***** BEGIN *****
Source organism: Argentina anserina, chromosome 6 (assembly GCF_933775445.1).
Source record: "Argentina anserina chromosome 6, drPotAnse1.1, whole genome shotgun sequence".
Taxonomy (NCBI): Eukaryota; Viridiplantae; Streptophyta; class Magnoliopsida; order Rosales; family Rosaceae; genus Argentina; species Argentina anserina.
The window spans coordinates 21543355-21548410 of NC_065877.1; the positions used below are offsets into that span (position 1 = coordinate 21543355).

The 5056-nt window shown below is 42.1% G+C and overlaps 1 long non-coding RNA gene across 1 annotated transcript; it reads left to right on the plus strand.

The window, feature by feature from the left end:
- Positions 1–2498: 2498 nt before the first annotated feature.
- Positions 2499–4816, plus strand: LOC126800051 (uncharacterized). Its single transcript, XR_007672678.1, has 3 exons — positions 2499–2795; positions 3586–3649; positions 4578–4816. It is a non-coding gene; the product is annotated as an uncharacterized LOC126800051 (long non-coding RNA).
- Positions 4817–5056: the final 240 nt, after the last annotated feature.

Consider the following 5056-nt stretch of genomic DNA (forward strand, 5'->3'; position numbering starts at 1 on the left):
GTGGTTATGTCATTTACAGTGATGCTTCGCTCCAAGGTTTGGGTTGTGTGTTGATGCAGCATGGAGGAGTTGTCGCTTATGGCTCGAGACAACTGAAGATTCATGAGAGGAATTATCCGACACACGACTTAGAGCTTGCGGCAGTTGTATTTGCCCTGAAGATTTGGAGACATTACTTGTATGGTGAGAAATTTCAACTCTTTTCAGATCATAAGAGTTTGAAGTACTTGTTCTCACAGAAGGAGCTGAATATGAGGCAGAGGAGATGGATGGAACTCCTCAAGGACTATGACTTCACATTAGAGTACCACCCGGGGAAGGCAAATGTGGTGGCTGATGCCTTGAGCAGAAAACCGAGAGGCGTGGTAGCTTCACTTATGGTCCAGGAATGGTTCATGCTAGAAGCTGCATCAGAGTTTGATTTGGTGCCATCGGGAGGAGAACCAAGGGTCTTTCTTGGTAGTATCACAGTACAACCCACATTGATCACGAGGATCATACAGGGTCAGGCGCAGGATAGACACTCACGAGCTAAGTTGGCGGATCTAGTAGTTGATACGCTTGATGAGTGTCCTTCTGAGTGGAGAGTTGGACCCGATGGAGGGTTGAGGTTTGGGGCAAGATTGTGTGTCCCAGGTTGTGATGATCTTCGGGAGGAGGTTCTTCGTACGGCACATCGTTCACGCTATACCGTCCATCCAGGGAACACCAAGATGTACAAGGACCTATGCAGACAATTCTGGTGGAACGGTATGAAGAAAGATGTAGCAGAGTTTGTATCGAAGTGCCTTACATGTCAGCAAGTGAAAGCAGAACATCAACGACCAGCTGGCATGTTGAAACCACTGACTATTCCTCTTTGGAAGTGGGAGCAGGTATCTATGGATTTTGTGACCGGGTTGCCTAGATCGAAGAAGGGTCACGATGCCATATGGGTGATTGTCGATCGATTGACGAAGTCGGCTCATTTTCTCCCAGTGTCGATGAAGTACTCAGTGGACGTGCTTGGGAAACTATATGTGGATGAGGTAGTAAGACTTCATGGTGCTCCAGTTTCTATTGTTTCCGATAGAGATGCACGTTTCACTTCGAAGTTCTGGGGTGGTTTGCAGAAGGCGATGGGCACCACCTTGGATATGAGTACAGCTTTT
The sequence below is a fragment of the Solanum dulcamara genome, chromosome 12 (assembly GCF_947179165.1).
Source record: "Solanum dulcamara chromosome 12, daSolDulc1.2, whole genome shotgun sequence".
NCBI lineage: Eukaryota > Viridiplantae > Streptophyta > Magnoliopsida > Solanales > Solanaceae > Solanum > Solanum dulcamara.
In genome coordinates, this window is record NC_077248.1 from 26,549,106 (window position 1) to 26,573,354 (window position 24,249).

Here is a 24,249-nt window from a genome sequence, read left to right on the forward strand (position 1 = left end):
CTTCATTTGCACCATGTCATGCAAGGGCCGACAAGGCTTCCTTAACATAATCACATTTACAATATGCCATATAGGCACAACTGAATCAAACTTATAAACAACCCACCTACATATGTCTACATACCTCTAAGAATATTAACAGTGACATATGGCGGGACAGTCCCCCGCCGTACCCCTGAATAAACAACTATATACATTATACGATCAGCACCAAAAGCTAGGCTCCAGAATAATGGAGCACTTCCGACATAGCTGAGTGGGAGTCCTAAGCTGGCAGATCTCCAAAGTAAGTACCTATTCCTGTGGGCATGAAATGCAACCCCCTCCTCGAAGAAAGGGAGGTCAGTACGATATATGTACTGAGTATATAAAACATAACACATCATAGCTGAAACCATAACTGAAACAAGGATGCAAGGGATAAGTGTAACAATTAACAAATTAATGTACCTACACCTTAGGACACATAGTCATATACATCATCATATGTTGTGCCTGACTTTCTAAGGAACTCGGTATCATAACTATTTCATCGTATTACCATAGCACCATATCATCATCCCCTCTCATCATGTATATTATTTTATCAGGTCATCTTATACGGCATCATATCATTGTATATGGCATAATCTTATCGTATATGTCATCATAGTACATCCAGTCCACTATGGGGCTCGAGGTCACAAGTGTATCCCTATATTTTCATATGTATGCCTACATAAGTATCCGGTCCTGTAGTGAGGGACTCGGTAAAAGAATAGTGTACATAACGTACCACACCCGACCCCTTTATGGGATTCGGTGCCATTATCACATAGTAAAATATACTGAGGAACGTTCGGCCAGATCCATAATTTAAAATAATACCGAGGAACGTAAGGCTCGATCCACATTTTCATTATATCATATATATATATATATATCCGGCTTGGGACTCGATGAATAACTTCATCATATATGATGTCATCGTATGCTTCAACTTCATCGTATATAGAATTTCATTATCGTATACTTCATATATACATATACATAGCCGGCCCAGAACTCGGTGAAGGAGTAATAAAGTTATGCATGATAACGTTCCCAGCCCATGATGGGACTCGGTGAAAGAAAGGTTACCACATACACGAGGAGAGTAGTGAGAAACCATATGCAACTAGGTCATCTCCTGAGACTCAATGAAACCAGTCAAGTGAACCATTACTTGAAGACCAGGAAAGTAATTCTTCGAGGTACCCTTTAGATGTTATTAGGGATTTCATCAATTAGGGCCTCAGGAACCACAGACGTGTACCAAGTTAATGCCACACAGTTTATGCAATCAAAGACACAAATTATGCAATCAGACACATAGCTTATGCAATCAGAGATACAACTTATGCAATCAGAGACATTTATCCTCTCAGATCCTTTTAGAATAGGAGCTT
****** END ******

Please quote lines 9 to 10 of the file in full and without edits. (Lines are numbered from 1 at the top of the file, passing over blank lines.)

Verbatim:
- Positions 4817–5056: the final 240 nt, after the last annotated feature.

Consider the following 5056-nt stretch of genomic DNA (forward strand, 5'->3'; position numbering starts at 1 on the left):